Bean Weevil the cat and Garfunkle the pig, both trying to nap in the kitchen. (Christi ALbers-Manicke/RIMBEY REVIEW)

Where are all the swine assistants?

I share my house with a few creatures. Cats, birds, humans and two pigs.

Not giant Berkshire sows or anything but not exactly the tea cup variety that seems to be popular on social media right now either.

A fully grown pig can weigh between 300 and 700 pounds. A few sources online say that the world record for the heaviest pig was set by Big Bill in 1933. He weighed in at 2,552 pounds. Luckily mine are not that big. Garfunkle is a Vietnamese potbelly and weighs around 200 lbs, and Lilly is some sort of Juliana-mix weighing in around 150.

Despite their size, in comparison to Big Bill, they both weigh more than I do, and my husband will admit he’s a bigger guy but the two of us clipping their hooves alone is nothing short of a rodeo.

We usually get help from a lady that runs a farm animal rescue but she isn’t always available. In that case, I usually cruise the online classifieds like some kind of weirdo, scanning for any ad that mentions “farrier” or “hoof.” Unfortunately, the horse farriers do not seem to want to tango with the pigs and there have been no farm kids willing to make a few hundred bucks for half an hour of work.

The last time I was shorthanded I posted an ad on Kijiji and within an hour there was a knock at my door. On the other side of the door was Ivor and he was ready to hold some pigs down. Ivor gave me hope. He was built like a linebacker and had experience with (as he put it) ‘real pigs.’

Regardless of who is helping it always starts the same.

It starts with me posting to the local community board (we live in town, not on a farm) that we will be trimming hooves today, so please don’t call animal services. Then I close all the windows to try and buff the sound and dig out the hearing protection.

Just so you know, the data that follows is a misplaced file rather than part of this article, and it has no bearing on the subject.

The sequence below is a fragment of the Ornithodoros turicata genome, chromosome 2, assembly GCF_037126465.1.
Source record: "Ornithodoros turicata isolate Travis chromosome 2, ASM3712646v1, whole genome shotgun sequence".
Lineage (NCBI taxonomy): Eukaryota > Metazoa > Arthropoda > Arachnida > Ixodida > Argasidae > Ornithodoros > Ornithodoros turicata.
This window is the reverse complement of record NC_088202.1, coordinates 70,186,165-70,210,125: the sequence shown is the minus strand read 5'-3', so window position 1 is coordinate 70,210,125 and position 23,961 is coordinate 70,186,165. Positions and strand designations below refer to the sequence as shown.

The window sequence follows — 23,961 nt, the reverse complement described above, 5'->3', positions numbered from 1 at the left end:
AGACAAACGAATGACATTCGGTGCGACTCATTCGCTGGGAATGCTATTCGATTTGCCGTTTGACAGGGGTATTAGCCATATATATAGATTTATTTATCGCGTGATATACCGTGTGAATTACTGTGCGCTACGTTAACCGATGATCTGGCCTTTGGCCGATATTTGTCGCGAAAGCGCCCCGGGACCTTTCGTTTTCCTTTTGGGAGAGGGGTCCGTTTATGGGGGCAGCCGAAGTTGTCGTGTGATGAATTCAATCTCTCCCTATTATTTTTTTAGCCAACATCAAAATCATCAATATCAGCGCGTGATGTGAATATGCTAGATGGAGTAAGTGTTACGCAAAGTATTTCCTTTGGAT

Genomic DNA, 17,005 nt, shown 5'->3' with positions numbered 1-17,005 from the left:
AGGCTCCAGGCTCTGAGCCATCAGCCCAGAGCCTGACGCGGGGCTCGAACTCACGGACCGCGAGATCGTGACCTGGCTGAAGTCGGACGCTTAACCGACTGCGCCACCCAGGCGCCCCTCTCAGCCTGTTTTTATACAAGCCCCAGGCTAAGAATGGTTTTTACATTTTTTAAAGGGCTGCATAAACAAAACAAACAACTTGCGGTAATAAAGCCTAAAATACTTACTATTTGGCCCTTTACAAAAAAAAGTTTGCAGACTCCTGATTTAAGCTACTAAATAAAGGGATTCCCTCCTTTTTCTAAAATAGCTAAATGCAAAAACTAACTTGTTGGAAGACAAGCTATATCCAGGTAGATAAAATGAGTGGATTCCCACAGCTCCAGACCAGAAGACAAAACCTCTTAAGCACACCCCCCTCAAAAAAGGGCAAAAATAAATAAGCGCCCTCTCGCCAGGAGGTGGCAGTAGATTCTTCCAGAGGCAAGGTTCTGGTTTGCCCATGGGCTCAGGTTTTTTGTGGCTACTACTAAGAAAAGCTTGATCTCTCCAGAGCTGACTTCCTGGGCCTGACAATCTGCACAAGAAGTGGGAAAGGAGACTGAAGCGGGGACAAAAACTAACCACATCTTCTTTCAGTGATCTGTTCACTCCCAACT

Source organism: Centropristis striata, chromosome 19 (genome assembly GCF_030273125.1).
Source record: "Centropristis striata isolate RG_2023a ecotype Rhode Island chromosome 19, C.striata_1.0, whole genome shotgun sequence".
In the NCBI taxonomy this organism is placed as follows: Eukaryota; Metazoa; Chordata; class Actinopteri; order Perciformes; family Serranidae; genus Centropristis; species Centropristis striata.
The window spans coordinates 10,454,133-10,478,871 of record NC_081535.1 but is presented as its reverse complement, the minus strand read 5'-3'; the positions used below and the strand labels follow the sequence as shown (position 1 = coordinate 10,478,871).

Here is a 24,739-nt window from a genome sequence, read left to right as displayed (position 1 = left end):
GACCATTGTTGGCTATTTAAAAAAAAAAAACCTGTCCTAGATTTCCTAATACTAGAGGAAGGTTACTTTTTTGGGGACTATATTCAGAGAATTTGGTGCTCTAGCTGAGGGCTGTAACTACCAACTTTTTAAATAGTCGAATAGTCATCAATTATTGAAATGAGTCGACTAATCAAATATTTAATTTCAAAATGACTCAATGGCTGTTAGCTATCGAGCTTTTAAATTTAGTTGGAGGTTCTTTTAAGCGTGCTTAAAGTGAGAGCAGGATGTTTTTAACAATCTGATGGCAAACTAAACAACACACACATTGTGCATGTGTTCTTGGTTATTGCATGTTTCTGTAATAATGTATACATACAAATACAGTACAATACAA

I’m sure that all sounds over-the-top if you have never been around a pig who doesn’t want to do something. Their only response is to be dramatic about it and make a lot of noise.

According to the National Ag Safety Database (NASD), pig squeals can reach 130 decibels. To put that in perspective chainsaws come in at 115 and jet engines at 140 and anything above 130 causes pain.

Next is rounding up the tools for the job. Wire cutters, large nail cutters, and high grit emery boards will all work to maintain the hooves of piglets but for ours, we need to pull out slightly bigger tools. A Dremel is recommended. Goat and horse hoof trimmers and nippers will help. In our kit we also have a metal file and rasp.

Once we are prepped I lure the pigs out with cereal. The first pig is always a bit easier to lure because they haven’t heard the scream of displeasure from the other one yet. Once they are focused on the food it’s a ‘quick’ flip of the pig.

Easier said than done. Garfunkle usually takes two people to flip him and even then it’s a build-up for the flip sort of scenario.

Last time, Ivor didn’t disappoint. He flipped those pigs and put all his weight into holding the pigs down.

Then the screaming starts.

The actual trim doesn’t take very long. Maybe 10 to 15 minutes for each pig but by the time Garfunkle is halfway through he’s out of energy. Lilly fights until the bitter end.

As soon as both of them are flipped back on their sides and able to stand up they seem to have forgotten and are just focused on cleaning up the cereal they missed before their traumatic pedicure (or is it a manicure?)

Domesticated pics can live 20 years so I know it’s going to be something that’s repeated a lot over the next few years.

If all that sounds like a fun time for a Saturday afternoon I’m looking for a fellow pig wrangler again soon. Just shoot me an email.

 

Garfunkle and Lilly. The house hippos. (Christi ALbers-Manicke/RIMBEY REVIEW)